Could poor memory be told through the eyes?
Scientists at Stanford University believe that the secret to understanding why we forget certain pieces of information when trying to remember something.
Whether it’s something that you did earlier to a word on the tip-of-your-tongue, they wanted to figure out why some people have better memory than others, in addition to how “media multitasking” could be a factor in memory loss.
“As we navigate our lives, we have these periods in which we’re frustrated because we’re not able to bring knowledge to mind, expressing what we know,” said Anthony Wagner, a professor at Stanford’s School of Humanities and Sciences, in a press release. “Fortunately, science now has tools that allow us to explain why an individual, from moment to moment, might fail to remember something stored in their memory.”
The study, published in the journal Nature, had 80 participants between the ages of 18 to 26 have their pupils measured and their brain activity tracked through an electroencephalogram — or EEG — to see how brain waves changed while doing memory drills, such as recollection or noticing changes to an item that was previously presented in the study.
Both the brain and pupils were purposely targeted because both areas react to memory, according to lead author Kevin Madore. The back of a skill can give clues into how attention lapses, mind wandering, and distractibility occur due to increases in alpha power, while pupil diameter can dictate reaction times and mind wandering.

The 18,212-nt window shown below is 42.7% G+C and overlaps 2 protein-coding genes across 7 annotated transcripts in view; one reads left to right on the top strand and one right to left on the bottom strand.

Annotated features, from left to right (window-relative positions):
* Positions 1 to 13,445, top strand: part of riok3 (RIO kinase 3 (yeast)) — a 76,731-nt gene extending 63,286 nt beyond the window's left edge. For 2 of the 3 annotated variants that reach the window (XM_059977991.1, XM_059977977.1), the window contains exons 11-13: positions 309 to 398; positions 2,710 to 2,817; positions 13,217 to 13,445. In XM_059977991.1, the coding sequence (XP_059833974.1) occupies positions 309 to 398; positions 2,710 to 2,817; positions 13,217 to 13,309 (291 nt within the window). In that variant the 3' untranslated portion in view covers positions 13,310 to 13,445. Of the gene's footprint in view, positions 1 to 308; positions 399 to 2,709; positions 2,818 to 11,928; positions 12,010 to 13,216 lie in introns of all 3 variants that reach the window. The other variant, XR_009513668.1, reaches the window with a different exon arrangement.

Researchers also paid attention to attentiveness through tests. Media multitasking was gauging how individuals performed by using multiple devices, like watching TV and texting.
“The scientists then compared memory performance between individuals and found that those with lower sustained attention ability and heavier media multitaskers both performed worse on memory task,” a press release said.
While researchers wouldn’t say that multitasking with media causes attention and memory mishaps, the results show that it’s certainly worth more attention especially now. With remote working the new norm, workers have never been this connected before, which makes it something to ponder.
Wagner said that memory is dependent on “goal-directed cognition.” Think of it as setting a daily reminder or alarm to do something, like waking up on time for work in the morning. That reminder then makes memories capable.
“While it’s logical that attention is important for learning and for remembering, an important point here is that the things that happen even before you begin remembering are going to affect whether or not you can actually reactivate a memory that is relevant to your current goal,” Wagner added.
It’s an interesting study that can easily translate to the workforce. There are hacks that can help you remember more including two that come to mind: spaced repetition and the 50/50 rule, which dedicates 50% of time to learning something new and the remaining 50% on telling others what you’ve learned.